Chatbots have officially descended upon us in the commercial marketplace, aiding consumers in banking, retail, education, and healthcare, among others. Even though they don’t appear to have (yet) fully entered the DC market, those working in the region have undoubtedly experienced interacting with them outside of the office. These conversational pop-ups - driven by artificial intelligence and not humans - are almost unavoidable, depending on which after-hours URL is visited.
Although the natural fit for chatbots is in the private sector, do they also have a home in public service? Specifically, within the federal government? Before we answer this question, some notable observations:
NASA and DHS appear to be the federal government’s chatbot innovators: Take a visit to this link or this one, and you’ll get a chance to meet ‘ROV-E’ and ‘Emma’ – two chatbots that have gone live on NASA’s and DHS’ websites. ROV-E fields questions from users in both chat/text format AND voice – tackling one of these individually is hard, let alone doing both simultaneously (although, who would expect anything less from such a prestigious and envelope-pushing organization?).
As for ROV-E’s federal counterpart, Emma, she is equally impressive – not only is she bilingual in both English and Spanish, but she made her initial debut in December 2015. Clearly, NASA and DHS appear to be the federal innovators and leaders on the chatbot front.
The topic is actively on the radar of the Department of Veterans Affairs (VA): Over the summer, the VA released an RFI seeking input from industry on their proposal to use artificial intelligence for enhanced veterans experience. As avid supporters of America’s veterans, we are excited to see AI applied on their behalf – successful AI and chatbot adoption could translate into so many benefits, such as:
- The ability for vets to receive faster, tailored answers to inquiries
- The removal of time and space barriers for vets who cannot contact the VA during core
vets.gov help desk hours
- Creation of a 'one-stop-shop' that is able to field veteran questions spanning all of the VA's 'verticals' - everything from housing, to education, to insurance, and beyond.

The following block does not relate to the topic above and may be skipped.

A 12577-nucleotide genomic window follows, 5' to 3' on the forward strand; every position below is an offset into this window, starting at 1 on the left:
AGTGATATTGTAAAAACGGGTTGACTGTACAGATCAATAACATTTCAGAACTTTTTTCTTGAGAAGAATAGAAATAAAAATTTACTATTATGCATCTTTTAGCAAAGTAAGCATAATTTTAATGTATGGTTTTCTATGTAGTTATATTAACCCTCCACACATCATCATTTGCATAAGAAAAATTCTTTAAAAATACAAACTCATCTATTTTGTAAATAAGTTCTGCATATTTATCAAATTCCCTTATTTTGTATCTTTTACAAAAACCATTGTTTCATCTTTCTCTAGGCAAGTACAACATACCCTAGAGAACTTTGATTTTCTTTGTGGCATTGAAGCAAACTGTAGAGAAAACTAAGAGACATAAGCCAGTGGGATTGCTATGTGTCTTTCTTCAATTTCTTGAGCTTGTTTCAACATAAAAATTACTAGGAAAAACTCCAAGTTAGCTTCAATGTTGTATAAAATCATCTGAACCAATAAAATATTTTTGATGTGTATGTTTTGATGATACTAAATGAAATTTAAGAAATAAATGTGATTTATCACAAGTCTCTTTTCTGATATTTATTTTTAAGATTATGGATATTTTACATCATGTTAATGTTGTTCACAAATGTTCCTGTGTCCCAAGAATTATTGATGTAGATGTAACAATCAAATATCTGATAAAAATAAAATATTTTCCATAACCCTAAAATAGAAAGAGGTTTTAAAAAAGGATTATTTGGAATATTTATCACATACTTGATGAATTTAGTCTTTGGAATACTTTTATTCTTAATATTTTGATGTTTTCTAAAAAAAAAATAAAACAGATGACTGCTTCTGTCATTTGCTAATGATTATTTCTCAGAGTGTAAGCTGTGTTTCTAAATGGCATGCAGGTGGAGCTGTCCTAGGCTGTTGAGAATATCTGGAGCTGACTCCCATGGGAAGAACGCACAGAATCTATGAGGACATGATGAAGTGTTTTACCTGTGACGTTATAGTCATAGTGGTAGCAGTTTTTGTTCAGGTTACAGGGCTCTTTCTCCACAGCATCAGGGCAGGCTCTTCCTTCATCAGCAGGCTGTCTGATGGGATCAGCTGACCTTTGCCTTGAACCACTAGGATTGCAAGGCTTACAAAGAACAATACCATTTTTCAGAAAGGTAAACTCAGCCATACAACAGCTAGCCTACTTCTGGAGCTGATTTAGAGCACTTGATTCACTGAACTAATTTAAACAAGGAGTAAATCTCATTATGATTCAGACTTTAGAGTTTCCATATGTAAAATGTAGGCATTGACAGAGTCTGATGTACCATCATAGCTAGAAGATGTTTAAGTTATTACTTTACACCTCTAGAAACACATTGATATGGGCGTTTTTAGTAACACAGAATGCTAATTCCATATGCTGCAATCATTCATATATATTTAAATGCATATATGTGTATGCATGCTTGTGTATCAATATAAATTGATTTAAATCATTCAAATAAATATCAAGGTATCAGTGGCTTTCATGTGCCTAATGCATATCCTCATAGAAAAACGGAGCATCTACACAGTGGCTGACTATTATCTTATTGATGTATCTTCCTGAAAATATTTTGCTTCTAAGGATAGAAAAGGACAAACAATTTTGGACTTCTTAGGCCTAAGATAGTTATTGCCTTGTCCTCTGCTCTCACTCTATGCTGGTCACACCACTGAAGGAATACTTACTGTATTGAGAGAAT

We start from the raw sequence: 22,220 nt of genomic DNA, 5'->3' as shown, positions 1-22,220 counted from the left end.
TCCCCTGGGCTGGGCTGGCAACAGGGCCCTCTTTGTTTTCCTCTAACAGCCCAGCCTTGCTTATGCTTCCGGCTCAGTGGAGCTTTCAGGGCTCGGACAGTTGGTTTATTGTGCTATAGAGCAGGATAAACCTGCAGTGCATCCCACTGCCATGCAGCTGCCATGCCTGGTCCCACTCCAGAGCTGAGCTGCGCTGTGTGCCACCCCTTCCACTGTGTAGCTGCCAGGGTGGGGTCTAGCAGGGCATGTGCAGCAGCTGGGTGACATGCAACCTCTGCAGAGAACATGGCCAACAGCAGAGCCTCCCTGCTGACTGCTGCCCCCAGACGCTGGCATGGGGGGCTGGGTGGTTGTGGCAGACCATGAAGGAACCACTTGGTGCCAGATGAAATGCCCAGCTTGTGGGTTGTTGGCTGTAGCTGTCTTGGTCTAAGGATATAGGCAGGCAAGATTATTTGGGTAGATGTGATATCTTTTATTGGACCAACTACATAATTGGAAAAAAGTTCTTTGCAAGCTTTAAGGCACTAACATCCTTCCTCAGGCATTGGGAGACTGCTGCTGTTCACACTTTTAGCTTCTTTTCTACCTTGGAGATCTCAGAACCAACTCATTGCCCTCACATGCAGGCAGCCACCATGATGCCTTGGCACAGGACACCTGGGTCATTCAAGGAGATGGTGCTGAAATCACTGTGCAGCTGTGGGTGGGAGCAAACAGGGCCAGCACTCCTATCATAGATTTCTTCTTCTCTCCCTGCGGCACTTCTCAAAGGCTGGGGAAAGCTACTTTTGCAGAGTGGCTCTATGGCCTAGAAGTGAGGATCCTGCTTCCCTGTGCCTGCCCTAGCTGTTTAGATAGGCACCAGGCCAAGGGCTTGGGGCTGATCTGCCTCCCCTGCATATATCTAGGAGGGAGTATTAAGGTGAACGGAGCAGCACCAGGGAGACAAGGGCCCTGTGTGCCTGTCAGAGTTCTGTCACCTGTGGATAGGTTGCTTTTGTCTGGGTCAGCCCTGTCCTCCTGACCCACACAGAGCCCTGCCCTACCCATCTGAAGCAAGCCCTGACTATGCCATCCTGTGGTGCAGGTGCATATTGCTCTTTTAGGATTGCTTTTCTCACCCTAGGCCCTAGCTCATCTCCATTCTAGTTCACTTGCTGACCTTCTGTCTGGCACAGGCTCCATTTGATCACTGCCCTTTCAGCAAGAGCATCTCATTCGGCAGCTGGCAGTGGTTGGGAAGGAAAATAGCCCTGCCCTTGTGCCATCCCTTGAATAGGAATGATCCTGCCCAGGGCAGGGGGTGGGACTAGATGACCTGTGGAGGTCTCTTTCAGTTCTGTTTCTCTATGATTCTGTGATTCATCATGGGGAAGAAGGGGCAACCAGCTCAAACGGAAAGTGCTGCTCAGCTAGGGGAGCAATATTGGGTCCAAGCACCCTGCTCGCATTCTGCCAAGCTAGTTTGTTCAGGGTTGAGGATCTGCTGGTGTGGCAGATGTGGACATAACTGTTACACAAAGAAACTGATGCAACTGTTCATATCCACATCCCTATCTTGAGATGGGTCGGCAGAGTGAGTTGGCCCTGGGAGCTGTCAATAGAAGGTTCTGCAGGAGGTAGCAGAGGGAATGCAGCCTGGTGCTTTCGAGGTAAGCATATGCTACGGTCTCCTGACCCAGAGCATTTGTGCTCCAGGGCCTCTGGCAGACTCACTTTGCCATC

The IRS is also investigating use of chatbots to ease the pain points associated with tax filing season: Who has it worse – tax payers unable to get immediate answers to their pressing and critical questions for tax filing season OR the IRS customer service representatives who, according to a Nextgov report, were so overburdened by their customer service backlog that it took them an average of 17 minutes to field a tax payer’s call? Whatever the answer, the IRS is actively investigating the use of chatbots and other forms of artificial intelligence to help – a win-win for both the tax-paying party and the customer service party, should the IRS successfully execute their AI vision.
Upon reflecting on the above list while considering it is not necessarily an exhaustive one (these are just the chatbot initiatives we are familiar with), we have decided to characterize the chatbots’ future in DC by re-using a phrase from Dr. John Kaufhold in 2014 that described his sentiments surrounding deep learning at that time: cautious optimism in results without reckless assertions about the future. Perhaps four years from now, we can look back on chatbots the same way we can now look back on where deep learning has come from four years ago.
As for our specific work in chatbots, we have partnered with Bitext to deliver their bot middleware solution to the DC market – a capability that bolsters the chatbots’ human-like qualities and behavior in multiple languages. Imagine an Emma or ROV-E that can converse more naturally in their ‘native’ English and Spanish, or even extend their fluency to any of the world’s most spoken languages – we help chatbot developers build solutions that do just that.